The research lasted two years and was conducted by a five-member team from the University of Muenster. The results show that in the period from 1945 to 2020, almost 200 members of the clergy abused underage victims, and there were 610 of them.
The number of abusers makes up 4.17 percent of the total number of priests in that diocese.
It is estimated that the number of victims is much higher
Given that the number of unreported cases of abuse is likely to be significantly higher, researchers estimate that there were between five and six thousand victims.
The church system itself played an important role in the crimes, said the study's author, historian Thomas Grossboelting. “Love of God and love of neighbor was perverted,” Grossboelting said today at the presentation of the study.
The victims of the abuse ranged in age from 10 to 14 and were mostly boys. They could not oppose the system, they were not trusted, the author of the study pointed out. The children were mostly traumatized and spoke, some of them, only after many years.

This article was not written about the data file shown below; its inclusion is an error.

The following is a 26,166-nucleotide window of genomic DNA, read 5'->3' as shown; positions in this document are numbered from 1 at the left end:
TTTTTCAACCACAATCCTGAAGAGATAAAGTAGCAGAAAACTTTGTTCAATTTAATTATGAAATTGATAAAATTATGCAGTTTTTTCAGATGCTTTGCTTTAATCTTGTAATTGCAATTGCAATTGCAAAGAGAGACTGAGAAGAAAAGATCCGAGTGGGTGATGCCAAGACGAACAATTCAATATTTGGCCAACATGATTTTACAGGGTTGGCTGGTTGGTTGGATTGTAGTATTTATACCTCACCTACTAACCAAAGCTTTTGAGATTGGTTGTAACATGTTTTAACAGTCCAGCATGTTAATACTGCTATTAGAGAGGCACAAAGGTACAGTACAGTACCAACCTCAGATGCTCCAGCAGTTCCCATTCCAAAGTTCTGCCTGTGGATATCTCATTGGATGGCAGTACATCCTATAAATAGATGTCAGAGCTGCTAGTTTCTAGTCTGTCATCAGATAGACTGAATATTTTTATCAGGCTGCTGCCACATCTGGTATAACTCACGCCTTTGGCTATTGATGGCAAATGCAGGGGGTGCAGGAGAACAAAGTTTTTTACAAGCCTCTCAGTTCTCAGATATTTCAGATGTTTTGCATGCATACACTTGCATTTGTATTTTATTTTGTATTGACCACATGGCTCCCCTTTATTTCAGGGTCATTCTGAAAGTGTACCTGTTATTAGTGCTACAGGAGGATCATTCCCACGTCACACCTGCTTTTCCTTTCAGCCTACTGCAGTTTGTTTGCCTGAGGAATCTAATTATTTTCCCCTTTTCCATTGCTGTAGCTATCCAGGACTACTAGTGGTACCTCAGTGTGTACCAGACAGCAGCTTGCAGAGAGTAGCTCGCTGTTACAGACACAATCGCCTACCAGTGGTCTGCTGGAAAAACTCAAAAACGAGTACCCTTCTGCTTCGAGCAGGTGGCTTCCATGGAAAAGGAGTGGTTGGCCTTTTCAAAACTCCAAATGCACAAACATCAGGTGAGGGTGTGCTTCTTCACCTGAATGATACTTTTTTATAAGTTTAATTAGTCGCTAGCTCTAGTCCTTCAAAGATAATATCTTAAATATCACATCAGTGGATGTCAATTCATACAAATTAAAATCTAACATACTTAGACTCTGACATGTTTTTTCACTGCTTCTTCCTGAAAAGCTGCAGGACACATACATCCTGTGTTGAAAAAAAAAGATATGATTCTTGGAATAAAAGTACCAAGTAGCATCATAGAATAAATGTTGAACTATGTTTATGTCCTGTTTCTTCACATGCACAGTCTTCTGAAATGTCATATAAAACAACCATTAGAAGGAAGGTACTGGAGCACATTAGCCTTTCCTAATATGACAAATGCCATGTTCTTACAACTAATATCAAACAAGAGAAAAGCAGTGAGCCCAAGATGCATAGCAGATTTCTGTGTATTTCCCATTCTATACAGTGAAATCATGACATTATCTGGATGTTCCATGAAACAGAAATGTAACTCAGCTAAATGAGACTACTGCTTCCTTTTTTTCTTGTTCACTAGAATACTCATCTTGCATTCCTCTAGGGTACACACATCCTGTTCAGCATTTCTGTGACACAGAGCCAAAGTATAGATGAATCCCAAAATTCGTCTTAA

"Many knew what was going on"
The author of the study points out that the allegations of the late Bishop Reinhard Lettmann, who spoke only about individual cases, are not true. As this study shows, abuse occurred systematically, in all parts of the diocese.
Grossboelting also states that many knew what was going on. He especially referred to the problem of covering up crimes committed by the Church. Researchers said that based on some cases, it is possible to prove decades of failure in the diocese's leadership, as well as obstruction of justice.
In recent years, reports have been published from other parts of Germany showing the Church's failings to prevent and sanction abuse by priests. In the 1960s and 1970s, an average of two acts of pederasty were committed per week in this diocese according to the report.
Those responsible “kept silent, kept silent and only intervened superficially when necessary to avoid a public scandal,” he denounced.